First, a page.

Fore II

Here in deepest, darkest January when most of Canada is seized by ice and snow those of us who choose to spoil a good walk have relegated our clubs to a corner for what seems like far too long. It is somewhat heartening to have a court decision which allows us to cast our minds to fairways and greens. A case from the New York Court of Appeals in late December 2010 gives us pause to consider the unspoken risks that we assume on the fairways. In Anand v. Kapoor it was determined that “…being hit without warning by a ‘shanked’ shot while one searches for one’s own ball — reflects a commonly appreciated risk of golf.”

In this instance Anand had hit his ball ahead of Kapoor and had reached his ball while Kapoor, having hit his ball shorter and in the rough, found his ball and proceeded to hit it. When he did so he shanked it (a dirty word in the golfer’s lexicon) and the ball hit Anand in the eye causing permanent damage and loss. The crux of the case was in determining the degree of liability that Kapoor had for his shot. The case detailed how Kapoor failed to yell “fore” (although here it seems that the court might not fully appreciate that “fore” comes after a shot has been shanked, not before)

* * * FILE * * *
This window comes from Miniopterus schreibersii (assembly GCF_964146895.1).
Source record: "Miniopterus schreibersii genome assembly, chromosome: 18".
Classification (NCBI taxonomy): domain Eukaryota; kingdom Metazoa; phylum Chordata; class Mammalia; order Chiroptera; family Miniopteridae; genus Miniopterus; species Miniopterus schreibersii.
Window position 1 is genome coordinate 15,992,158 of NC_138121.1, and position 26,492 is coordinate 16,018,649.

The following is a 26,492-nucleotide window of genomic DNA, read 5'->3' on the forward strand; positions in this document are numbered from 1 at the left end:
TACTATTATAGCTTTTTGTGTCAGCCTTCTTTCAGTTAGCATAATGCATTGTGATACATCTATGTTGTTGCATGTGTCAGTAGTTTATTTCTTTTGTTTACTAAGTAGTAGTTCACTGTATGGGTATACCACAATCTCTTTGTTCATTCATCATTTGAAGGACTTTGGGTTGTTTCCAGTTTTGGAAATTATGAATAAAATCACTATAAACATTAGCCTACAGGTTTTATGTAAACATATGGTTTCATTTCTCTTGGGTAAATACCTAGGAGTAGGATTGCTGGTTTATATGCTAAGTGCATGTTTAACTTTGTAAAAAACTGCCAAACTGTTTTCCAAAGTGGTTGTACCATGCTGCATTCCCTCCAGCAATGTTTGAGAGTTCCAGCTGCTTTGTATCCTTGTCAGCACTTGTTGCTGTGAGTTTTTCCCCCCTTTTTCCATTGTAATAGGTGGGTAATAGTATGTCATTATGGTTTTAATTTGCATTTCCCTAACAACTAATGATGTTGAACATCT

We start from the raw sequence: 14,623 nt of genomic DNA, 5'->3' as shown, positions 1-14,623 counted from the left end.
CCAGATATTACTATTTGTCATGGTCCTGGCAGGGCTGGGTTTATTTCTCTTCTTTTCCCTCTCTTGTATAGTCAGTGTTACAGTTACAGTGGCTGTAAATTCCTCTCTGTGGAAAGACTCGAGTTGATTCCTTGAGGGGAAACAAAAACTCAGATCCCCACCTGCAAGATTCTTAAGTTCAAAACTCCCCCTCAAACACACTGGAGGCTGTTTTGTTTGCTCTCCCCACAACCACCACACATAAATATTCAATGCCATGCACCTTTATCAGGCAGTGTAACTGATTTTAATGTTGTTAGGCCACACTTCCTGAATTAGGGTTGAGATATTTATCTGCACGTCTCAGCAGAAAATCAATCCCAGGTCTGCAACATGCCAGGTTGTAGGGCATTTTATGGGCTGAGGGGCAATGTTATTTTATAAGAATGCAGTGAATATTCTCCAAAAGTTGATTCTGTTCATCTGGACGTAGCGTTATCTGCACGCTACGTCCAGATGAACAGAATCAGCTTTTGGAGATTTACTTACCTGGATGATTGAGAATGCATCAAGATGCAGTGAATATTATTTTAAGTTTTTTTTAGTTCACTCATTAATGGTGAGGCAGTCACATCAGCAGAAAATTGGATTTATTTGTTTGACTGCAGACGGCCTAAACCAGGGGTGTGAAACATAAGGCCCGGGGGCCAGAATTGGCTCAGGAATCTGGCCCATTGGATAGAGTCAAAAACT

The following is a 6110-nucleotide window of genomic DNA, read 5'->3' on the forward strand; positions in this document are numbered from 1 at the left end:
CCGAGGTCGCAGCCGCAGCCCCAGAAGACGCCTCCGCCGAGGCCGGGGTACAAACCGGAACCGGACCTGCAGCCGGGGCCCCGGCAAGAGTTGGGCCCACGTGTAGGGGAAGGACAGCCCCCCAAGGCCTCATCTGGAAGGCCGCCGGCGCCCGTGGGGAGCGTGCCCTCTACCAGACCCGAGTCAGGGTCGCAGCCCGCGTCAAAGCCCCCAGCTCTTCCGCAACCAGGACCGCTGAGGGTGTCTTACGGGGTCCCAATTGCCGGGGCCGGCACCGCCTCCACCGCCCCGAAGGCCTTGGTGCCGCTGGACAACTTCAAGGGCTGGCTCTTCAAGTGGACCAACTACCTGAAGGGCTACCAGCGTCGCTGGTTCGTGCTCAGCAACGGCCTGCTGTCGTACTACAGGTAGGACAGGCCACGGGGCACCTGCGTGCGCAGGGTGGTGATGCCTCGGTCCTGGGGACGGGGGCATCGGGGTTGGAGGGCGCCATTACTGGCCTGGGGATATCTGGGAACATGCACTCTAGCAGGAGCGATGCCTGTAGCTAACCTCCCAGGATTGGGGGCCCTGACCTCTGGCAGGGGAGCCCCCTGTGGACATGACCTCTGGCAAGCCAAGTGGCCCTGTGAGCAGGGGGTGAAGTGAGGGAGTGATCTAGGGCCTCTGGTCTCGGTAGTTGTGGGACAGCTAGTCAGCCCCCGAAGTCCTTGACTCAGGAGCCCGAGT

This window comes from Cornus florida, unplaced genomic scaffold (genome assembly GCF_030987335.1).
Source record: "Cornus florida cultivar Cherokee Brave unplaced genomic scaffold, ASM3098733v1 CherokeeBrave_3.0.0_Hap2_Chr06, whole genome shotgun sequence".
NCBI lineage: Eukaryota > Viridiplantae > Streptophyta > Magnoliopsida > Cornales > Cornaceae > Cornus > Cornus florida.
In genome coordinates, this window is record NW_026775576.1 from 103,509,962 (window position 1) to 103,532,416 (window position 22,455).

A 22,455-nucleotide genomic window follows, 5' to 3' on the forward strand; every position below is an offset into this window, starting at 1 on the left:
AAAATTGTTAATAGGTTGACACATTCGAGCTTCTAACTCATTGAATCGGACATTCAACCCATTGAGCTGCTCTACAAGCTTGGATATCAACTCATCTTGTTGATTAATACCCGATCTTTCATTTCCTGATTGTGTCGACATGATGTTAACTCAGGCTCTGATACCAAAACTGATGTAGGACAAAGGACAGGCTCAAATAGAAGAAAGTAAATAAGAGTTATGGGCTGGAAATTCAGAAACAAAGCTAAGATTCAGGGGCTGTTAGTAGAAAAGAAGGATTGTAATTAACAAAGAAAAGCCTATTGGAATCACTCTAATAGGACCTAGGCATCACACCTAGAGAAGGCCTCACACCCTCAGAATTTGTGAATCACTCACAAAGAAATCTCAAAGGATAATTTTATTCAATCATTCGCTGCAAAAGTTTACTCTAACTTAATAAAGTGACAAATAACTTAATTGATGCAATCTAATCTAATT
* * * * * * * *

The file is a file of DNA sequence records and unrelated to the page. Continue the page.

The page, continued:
While golf is one of the quieter pursuits and a decidedly non-contact activity legal proceedings deriving from activity on a golf course are fairly common. To review, we have a definition of a Happy Gilmour Shot and the NYCA established that being hit with a “…shanked shot…reflects a commonly appreciated risk of golf” which seems to echo previous Canadian caselaw that established “an unexpected hook of a shot by a player who usually sliced the ball was not a basis for liability for hitting another player, as it was not foreseeable that his ball would go where it did.” Despite the assumption of risk implied in walking onto a golf course, I predict that this will not impede a single golfer from hitting the course once our icy temperatures recede but perhaps it should cause one to pause to consider the proclivity of one’s playing partner to hook or slice.


  1. On the other hand getting shot by an arrow by one’s archery partner, whilst standing on the green, is still, apparently, actionable. However, some might wonder at the result in this case.

    Galka v. Stankiewicz, 2010 ONSC 2808

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